Newness for a New Year

Friday, February 8, 2008

Neapolitan Ice-cream


My niece Cora is visiting Provo this weekend. She loves everything Provo, and although she is only 4 years old, she remembers everything she has ever done in Provo. She'll always say, "Don't you remember when we did (fill in the blank with all kinds of things from places visited, to foods eaten, to things said) ?" "No, I didn't remember that." is usually my response. I am amazed at what she can remember.

Anyway, we were in the grocery store last night to get some food for the weekend. I told her she could pick out some ice-cream. She decided on the kind with "vanilla, chocolate, and stra-a-a-awberry." I responded, "Oh, you want neapolitan."
She quickly asked, "Why is it called that?" I went to give a response and then realized, I had no response. "I have no idea," I said.

I have been eating neapolitan ice-cream for years, and I have known the name for about as long, but I don't know why we call it that. So, my question for any blog readers out there, "Why do we call it that?" I know that I can wiki or google this, but I want to know if any of you know why of your own intellect in the moment you read this. If you do, please comment and let the rest of us know. Then I will pass it along to Cora because she won't forget that she asked me.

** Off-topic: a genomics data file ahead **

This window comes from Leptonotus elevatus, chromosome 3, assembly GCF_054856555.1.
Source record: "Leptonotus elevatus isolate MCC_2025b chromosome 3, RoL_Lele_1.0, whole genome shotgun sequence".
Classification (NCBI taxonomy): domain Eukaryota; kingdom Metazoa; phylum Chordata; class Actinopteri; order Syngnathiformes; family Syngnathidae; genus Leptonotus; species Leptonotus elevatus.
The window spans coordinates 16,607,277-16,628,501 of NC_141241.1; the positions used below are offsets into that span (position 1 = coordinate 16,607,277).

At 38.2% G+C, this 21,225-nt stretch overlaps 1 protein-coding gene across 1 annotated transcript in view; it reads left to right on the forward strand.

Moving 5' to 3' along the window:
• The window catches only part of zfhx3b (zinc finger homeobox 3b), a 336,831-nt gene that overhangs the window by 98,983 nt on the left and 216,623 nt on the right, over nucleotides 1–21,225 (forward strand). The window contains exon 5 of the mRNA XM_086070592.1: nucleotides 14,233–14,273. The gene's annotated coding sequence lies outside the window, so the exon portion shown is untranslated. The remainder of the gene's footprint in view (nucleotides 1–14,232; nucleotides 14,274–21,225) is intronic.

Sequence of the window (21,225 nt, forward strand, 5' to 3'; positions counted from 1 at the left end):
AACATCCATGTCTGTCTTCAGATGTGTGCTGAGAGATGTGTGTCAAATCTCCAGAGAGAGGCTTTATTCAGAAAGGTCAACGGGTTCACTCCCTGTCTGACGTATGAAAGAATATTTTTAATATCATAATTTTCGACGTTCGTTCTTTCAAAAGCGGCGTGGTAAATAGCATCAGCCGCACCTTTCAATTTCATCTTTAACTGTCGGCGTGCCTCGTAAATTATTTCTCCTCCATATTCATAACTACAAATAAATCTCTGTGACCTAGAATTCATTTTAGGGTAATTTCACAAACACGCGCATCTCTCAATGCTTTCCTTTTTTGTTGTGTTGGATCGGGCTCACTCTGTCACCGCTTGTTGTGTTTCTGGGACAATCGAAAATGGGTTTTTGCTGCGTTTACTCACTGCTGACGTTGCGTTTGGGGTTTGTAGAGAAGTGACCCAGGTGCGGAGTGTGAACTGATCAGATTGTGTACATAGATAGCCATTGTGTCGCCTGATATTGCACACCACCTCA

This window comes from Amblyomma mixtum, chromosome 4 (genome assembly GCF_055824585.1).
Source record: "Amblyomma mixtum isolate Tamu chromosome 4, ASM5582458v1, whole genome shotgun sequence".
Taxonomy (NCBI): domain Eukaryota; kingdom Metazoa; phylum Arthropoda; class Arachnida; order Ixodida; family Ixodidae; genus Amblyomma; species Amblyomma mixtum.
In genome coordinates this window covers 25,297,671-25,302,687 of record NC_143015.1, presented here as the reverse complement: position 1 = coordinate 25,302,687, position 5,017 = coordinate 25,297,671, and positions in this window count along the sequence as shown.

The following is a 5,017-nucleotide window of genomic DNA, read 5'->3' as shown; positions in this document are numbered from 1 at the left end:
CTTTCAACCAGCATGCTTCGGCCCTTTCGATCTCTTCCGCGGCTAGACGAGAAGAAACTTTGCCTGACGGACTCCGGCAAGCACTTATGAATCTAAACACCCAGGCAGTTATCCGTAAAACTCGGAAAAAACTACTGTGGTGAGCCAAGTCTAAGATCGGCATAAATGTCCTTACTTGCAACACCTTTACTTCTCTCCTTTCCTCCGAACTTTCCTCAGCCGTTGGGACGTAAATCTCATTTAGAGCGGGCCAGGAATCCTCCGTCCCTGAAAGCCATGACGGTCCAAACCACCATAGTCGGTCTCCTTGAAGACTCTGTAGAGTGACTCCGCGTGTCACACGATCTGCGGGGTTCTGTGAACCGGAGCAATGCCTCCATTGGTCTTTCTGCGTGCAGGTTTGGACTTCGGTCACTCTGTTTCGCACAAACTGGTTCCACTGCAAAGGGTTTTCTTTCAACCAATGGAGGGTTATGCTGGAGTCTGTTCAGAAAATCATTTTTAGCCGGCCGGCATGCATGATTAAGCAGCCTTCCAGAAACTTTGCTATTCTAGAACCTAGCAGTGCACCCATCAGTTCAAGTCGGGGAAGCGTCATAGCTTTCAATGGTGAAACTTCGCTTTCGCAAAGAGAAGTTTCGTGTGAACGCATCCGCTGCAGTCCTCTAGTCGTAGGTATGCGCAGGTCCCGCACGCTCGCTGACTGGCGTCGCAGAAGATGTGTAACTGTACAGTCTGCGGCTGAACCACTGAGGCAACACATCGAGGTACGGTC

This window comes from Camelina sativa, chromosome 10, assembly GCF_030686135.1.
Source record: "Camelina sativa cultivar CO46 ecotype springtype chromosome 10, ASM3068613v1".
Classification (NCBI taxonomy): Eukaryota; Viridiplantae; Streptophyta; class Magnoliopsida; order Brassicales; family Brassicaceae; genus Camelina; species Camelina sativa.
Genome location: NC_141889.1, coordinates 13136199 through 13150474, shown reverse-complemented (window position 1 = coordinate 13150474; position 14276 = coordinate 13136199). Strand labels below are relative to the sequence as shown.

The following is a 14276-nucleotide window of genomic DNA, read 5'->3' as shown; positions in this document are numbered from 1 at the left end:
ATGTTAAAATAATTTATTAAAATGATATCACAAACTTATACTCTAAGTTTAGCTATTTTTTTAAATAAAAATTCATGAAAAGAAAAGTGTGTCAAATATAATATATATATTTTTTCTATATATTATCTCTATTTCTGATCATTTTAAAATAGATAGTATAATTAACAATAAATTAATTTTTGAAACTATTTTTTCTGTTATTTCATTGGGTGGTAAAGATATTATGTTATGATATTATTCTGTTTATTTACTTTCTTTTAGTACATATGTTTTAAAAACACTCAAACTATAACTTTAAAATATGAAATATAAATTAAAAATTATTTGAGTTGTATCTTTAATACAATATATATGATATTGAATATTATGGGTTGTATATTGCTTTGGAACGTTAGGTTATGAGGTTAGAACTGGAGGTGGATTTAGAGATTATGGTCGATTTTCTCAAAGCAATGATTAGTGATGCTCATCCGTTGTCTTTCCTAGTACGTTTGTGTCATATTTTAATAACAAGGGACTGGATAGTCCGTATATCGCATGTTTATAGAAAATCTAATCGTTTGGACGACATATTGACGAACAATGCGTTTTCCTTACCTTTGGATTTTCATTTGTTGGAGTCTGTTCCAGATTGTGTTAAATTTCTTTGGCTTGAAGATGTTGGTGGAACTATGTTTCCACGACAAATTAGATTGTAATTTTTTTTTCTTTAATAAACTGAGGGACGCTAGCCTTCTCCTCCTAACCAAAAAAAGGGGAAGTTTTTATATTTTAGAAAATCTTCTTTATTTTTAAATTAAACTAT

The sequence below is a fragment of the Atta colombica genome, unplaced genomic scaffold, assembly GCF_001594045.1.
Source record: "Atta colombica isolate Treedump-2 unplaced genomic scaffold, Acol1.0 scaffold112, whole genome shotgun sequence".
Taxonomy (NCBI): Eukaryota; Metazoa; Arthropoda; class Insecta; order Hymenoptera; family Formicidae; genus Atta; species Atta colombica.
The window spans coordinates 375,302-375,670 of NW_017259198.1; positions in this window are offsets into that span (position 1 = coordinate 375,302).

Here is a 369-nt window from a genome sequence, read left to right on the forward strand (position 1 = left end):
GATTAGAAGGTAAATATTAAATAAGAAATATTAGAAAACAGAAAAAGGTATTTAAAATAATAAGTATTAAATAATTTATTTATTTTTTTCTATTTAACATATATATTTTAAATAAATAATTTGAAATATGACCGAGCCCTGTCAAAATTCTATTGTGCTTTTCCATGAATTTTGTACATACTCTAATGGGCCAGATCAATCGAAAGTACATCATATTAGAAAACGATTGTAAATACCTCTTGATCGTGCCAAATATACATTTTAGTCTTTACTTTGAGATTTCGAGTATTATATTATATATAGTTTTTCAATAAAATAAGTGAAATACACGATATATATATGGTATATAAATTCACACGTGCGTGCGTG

3 comments:

Spencer G said...

I won't say because I went straight to Wiki to find out the origin. It's actually kind of obvious I guess. BUT, today's featured article is on the Gold Plates which I thought was kind of interesting.

Dan Simpson said...

I am a well of useless info, and I have no idea, I am about to go find out, but I won't return to tell you.

Emily said...

My best guess is this....
Neapolitan ice cream was named in the late 19th century as a reflection of its presumed origins in the cuisine of the Italian city of Naples, and the many Neapolitan immigrants who brought their expertise in frozen desserts with them to the United States. Spumoni was introduced to the United States in the 1870s as Neapolitan-style ice cream. Early recipes used a variety of flavors, however the number of three molded together was a common denominator. More than likely chocolate, vanilla and strawberry became the standard for the reason that they were the most popular flavors in the United States at the time of introduction.

Okay I wikied it and there it is, since no one answered the question actually on the blog.